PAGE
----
'Spineless' UWI - Protestors say leaders muting free speech under external pressure
Gary Spaulding, Senior Gleaner Writer
The region's premier tertiary institution yesterday continued to take a battering from local organisations after yielding to a group of 35 civic groups across the region which had demanded the dismissal of Professor Brendan Bain as director of the Caribbean HIV/AIDS Regional Training (CHART) Network.
In removing Bain, the UWI argued he had lost the confidence of the constituencies he served as the head of CHART, after providing an expert report which was used as evidence in the Supreme Court of Belize against repealing anti-gay legislation.
Supporters of Bain yesterday branded the administration of the University of the West Indies (UWI), which operates CHART, as "weak and spineless" and a "sell-out". The administration was also accused of caving in to the demands of questionable interests with ulterior motives and trampling on the rights of well-thinking Jamaicans.
The onslaught on the university started early yesterday, with individuals representing varied groups taking their 'muted' protest to the UWI's front gate.
Brandishing placards, their lips taped shut to represent an attack on freedom of speech, the protestors silently expressed their view that the UWI had kicked Bain out because he dared to speak his mind.
The tape would be temporarily lifted to facilitate interviews with members of the media.
"We want to protest against the death of free speech on the university campus and the way Professor Bain has been treated," declared Shirley Richards, cofounder of the Lawyers' Christian Fellowship.
Richards warned that Bain's dismissal marked the tip of the iceberg.
"It's the first of bigger things to come," she predicted.
"It's a bigger issue than just Professor Bain. If you look at the letter that was sent to the pro vice-chancellor, the groups said they want the removal of Professor Bain plus the implementation of other policies, and I have seen what those policies have done to campuses overseas."
Describing the university's action as weak and spineless, Richards said: "It's not just the university, where is our political directorate ... ?"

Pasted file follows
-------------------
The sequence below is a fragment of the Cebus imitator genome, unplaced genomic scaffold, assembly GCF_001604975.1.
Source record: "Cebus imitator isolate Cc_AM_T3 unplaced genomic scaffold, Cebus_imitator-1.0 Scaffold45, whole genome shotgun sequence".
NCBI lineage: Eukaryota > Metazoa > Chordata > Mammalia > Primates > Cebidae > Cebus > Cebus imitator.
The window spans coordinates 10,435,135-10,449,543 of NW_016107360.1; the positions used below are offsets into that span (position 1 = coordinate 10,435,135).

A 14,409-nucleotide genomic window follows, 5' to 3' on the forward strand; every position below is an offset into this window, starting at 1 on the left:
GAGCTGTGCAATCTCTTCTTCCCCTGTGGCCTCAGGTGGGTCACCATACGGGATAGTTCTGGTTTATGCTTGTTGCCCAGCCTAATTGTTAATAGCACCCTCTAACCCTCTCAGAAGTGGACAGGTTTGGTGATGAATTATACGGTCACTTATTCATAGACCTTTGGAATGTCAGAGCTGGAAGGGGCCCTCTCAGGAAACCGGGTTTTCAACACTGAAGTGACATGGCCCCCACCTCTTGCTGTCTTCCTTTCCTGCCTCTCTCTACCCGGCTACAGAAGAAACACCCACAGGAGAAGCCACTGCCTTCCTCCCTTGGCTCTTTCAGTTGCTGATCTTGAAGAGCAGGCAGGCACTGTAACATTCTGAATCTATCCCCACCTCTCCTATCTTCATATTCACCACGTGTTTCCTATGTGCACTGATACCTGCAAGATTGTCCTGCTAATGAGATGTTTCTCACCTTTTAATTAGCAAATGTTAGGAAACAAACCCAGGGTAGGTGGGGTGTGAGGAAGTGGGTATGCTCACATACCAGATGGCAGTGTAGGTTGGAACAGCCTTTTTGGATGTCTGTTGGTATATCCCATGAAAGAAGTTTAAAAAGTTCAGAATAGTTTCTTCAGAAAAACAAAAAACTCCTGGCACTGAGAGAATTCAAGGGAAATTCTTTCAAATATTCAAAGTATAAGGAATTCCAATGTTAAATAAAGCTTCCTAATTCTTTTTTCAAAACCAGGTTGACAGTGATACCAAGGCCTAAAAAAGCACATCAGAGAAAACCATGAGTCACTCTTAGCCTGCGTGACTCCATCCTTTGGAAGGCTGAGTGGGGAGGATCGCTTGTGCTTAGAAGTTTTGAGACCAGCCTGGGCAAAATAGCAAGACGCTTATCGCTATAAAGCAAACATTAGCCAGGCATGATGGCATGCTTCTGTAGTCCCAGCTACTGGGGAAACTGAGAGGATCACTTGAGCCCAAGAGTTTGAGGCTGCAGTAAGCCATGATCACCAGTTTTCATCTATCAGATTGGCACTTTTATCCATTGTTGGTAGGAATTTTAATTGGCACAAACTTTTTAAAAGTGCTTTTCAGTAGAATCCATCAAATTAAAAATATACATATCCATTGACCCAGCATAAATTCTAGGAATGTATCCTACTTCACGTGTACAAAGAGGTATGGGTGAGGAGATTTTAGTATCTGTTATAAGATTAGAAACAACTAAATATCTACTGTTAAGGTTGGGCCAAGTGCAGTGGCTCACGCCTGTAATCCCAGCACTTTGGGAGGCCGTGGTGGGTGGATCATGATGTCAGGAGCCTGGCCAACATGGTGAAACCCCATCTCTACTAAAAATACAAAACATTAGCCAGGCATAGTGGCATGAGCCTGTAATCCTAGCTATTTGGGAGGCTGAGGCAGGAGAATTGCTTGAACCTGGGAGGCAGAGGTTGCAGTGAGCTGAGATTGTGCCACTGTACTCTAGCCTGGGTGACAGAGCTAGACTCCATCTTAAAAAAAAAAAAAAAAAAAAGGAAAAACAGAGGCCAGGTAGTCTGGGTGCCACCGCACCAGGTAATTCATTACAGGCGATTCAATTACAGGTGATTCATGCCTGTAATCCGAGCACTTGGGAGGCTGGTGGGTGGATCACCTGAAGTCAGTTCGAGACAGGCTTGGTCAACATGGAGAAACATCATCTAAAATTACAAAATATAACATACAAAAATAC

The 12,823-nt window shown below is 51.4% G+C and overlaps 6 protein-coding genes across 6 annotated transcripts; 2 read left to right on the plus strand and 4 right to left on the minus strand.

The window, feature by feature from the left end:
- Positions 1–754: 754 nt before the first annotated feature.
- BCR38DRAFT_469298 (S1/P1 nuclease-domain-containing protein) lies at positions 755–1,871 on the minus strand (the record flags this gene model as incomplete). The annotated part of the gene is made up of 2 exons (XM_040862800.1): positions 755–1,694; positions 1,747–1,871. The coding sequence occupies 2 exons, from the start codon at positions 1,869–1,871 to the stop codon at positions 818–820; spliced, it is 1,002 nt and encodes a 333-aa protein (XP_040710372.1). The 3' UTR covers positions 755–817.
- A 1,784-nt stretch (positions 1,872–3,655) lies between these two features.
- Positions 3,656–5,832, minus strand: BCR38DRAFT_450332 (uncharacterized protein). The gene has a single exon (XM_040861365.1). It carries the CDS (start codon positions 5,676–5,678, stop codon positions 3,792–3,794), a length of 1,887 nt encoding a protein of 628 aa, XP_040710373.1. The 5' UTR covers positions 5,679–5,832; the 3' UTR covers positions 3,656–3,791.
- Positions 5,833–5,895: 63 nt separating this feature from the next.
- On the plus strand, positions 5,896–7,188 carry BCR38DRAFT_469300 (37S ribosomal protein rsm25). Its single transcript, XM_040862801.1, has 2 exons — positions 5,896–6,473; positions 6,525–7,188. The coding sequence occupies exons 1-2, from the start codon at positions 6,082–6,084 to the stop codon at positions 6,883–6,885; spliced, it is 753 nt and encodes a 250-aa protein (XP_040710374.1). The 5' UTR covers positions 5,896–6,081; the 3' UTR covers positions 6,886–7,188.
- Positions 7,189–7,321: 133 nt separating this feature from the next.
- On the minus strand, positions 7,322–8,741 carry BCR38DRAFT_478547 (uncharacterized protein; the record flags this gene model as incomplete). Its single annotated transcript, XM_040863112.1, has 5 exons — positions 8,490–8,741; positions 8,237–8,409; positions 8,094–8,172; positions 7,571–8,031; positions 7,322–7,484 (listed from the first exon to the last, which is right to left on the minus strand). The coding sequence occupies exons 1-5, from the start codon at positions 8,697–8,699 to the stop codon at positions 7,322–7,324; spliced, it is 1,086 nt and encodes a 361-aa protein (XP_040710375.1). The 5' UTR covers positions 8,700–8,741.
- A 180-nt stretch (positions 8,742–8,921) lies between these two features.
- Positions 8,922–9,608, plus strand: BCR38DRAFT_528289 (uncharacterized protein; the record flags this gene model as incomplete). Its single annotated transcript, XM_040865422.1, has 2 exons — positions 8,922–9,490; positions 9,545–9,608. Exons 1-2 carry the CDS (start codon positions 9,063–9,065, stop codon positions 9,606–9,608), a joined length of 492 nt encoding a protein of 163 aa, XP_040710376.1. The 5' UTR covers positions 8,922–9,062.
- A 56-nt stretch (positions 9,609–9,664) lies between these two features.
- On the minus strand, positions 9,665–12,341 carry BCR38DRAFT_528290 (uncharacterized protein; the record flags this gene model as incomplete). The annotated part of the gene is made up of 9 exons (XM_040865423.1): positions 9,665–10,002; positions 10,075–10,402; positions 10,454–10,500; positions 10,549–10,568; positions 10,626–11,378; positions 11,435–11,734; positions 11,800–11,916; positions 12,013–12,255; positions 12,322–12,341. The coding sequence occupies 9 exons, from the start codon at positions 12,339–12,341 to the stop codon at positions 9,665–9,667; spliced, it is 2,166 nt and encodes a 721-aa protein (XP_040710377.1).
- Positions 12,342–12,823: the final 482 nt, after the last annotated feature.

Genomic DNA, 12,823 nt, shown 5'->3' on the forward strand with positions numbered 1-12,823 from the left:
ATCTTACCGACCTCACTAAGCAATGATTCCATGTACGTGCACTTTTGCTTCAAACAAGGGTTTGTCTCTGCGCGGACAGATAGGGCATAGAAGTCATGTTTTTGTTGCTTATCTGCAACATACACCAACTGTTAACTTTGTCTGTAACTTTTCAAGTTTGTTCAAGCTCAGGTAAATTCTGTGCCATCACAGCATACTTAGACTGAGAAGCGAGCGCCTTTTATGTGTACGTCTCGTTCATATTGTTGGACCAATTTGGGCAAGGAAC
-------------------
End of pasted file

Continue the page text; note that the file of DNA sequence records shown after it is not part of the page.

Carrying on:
Well-known civic agitator Betty Ann Blaine was vocal in challenging the motives of the 35 groups from across the region which had demanded Bain's head.
"Are we prepared to sell out for 30 pieces of silver? UWI has been sold out for 30 pieces of silver," declared Blaine. "I am just surprised that the head of the university that is supposed to promote free speech has taken this decision."
Blaine said she understood that pressure was being applied from outside Jamaica by the people who are funding this programme, to get rid of Bain.
"It is time for us to expose it and ask some questions. What is the agenda? Who are these people?" said Blaine. "We are told that Professor Bain has lost the confidence of the constituencies he served; was a survey done and who are these constituencies across the region ...?"
What is the agenda?
Blaine also demanded that Dr Carolyn Gomes, the former executive director of Jamaicans For Justice, who now heads the Caribbean Vulnerable Communities Coalition, should come clean on the role her organisation has played in pressuring UWI to remove Bain.
"What is the agenda and are they responsible for his removal?" Blaine asked.
Youths were also out, obliging the media as they removed tape from their mouths to break their silence.
"I just want the country to see the trajectory it is headed down," said Daniel Thomas, president of the Love March Movement, a youth Christian organisation for sexual purity and family.
"This is the road that includes the repeal of the buggery laws and the institutionalisation of 'anti-discriminatory laws'," added Thomas. "This is exactly what it looks like - people start losing their jobs because of scientific facts. The same will happen in relation to people's religious beliefs."